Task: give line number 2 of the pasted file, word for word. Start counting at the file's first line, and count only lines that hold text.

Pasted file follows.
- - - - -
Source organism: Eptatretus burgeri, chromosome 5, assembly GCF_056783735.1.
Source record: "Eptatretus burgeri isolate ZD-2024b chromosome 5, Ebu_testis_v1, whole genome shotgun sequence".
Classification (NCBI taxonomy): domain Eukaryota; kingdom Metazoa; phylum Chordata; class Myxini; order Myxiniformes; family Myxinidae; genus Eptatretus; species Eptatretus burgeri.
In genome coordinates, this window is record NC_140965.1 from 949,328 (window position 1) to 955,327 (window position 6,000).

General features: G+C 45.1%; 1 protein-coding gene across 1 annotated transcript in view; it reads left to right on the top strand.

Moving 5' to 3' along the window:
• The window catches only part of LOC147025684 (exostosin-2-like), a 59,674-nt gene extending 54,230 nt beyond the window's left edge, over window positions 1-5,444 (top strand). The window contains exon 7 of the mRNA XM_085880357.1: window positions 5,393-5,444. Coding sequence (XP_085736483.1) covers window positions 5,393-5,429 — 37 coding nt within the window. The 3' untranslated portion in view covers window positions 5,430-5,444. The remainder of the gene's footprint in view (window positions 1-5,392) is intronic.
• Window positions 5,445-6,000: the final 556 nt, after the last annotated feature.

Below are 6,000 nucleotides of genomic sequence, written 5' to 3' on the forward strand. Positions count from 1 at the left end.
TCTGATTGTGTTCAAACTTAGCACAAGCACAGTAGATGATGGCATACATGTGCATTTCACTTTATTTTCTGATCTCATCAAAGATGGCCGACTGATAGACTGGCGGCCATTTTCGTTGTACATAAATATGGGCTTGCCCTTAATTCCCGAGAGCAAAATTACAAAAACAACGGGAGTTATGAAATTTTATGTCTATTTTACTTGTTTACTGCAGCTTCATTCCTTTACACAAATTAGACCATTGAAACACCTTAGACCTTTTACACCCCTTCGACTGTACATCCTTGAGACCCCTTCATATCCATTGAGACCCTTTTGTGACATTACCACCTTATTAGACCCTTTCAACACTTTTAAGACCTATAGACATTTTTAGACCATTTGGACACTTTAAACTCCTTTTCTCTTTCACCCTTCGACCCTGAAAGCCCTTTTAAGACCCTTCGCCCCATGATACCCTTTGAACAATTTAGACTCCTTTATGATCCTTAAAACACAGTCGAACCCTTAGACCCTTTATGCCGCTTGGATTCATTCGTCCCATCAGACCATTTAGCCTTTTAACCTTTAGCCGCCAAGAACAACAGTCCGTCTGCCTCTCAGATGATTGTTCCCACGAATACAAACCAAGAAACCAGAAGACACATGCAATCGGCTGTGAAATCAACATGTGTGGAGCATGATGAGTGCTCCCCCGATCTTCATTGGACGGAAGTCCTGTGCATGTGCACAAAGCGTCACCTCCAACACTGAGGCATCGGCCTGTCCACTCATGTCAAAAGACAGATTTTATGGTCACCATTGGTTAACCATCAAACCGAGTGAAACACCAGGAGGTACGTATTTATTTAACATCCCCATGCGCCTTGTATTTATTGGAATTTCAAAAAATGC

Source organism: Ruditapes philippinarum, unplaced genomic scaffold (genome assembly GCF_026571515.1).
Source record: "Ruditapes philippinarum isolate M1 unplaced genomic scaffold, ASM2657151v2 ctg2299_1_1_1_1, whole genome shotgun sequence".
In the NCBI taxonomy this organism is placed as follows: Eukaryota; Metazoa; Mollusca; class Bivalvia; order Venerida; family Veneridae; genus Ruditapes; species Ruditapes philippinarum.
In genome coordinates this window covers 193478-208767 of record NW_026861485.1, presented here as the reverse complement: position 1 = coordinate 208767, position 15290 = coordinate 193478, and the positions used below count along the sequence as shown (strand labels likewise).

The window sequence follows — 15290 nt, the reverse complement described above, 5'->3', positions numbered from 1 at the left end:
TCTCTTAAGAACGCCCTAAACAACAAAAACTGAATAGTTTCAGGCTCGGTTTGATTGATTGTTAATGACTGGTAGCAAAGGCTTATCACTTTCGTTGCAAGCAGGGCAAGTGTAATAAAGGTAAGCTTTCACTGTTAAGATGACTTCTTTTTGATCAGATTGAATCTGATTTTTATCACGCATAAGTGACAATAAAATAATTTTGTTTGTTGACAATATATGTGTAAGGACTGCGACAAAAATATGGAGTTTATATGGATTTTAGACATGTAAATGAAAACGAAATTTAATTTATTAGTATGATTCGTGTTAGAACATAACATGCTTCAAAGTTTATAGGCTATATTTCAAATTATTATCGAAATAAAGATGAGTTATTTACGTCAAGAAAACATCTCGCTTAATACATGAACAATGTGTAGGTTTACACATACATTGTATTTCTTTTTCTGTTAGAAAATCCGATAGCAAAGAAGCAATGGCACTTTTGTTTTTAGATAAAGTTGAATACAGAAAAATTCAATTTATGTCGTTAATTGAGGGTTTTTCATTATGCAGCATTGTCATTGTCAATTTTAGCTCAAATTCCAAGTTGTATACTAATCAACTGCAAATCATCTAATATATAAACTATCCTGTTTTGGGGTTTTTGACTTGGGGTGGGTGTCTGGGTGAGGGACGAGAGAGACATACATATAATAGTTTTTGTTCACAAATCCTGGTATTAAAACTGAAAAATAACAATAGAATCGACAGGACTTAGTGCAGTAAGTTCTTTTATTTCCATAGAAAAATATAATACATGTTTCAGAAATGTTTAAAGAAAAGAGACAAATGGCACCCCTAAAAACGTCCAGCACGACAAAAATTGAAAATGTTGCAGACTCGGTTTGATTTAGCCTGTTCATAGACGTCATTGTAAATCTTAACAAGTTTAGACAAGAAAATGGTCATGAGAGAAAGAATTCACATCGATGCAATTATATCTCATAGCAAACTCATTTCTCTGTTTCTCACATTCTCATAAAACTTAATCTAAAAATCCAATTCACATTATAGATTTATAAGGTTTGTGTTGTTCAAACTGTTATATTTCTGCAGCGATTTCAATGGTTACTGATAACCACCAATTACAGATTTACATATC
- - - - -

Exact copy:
Source record: "Eptatretus burgeri isolate ZD-2024b chromosome 5, Ebu_testis_v1, whole genome shotgun sequence".